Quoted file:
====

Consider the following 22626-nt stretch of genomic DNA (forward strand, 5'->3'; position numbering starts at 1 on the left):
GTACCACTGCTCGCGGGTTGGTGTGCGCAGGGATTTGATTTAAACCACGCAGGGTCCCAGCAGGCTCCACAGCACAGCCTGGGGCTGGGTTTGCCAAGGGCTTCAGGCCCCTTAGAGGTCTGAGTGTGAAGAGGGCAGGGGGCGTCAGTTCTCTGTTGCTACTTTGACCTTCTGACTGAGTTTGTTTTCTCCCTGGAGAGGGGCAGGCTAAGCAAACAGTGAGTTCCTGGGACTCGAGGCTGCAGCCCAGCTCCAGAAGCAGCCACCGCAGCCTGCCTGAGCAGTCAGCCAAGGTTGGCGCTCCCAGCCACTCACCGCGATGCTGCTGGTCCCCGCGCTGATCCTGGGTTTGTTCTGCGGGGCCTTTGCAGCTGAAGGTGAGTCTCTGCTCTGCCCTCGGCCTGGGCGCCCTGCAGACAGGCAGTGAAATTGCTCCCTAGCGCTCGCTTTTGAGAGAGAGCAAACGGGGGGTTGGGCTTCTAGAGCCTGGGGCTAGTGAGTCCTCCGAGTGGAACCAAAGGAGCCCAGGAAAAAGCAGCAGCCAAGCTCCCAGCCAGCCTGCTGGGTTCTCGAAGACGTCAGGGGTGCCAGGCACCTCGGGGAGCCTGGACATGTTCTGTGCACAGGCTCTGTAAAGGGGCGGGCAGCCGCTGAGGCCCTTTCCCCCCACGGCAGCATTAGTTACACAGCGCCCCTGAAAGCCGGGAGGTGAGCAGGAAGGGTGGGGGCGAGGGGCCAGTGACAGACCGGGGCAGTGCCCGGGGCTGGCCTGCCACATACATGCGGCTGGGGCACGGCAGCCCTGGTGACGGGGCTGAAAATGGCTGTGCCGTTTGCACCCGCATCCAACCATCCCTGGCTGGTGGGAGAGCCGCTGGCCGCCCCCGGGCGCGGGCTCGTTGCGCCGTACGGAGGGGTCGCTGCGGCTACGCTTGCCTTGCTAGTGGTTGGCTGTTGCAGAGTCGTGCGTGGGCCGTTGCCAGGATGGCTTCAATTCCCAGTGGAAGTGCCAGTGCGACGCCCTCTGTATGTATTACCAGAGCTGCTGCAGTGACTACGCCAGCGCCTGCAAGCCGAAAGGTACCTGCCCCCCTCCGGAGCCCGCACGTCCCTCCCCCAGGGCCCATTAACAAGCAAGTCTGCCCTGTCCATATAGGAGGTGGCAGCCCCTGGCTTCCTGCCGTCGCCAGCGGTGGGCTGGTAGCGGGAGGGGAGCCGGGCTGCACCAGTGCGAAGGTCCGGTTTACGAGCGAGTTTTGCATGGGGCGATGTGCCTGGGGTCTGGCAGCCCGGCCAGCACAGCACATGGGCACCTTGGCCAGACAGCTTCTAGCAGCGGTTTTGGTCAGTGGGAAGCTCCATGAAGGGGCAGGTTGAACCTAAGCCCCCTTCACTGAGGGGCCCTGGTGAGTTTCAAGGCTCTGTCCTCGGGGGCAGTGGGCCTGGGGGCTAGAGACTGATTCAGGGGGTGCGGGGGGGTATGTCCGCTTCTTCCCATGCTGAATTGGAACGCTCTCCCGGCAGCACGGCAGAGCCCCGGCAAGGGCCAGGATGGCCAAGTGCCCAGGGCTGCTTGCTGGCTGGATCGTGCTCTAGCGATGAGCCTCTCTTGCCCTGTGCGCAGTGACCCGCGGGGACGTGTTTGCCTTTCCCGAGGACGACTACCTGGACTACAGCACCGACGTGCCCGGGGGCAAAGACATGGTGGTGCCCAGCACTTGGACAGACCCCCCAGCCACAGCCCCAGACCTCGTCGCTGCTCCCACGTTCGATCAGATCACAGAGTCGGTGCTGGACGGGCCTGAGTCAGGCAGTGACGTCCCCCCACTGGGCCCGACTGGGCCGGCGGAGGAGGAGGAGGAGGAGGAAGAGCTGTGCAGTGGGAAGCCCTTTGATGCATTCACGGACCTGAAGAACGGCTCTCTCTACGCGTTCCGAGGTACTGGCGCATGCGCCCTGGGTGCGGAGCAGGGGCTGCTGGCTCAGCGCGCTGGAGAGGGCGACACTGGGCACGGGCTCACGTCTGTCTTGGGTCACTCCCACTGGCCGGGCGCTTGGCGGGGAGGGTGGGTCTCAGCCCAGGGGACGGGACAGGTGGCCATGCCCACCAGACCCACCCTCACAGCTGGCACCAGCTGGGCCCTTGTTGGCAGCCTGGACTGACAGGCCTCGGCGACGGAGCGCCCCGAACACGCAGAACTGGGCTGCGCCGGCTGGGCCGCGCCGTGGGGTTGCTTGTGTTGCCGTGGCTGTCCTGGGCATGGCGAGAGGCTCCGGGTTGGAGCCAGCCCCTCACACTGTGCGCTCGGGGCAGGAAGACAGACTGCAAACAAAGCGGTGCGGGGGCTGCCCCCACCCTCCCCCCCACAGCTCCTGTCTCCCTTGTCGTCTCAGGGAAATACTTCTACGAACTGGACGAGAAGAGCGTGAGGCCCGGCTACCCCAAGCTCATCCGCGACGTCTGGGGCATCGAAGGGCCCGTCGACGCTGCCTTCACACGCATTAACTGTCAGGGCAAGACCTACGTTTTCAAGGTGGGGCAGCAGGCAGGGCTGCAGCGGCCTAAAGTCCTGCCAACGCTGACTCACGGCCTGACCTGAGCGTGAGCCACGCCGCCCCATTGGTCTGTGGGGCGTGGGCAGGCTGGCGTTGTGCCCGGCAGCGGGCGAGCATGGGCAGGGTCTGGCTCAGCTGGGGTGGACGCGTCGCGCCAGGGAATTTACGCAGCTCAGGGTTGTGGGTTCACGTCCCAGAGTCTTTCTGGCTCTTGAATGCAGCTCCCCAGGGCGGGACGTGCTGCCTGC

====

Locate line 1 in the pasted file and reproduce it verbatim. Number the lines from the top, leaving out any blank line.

Consider the following 22626-nt stretch of genomic DNA (forward strand, 5'->3'; position numbering starts at 1 on the left):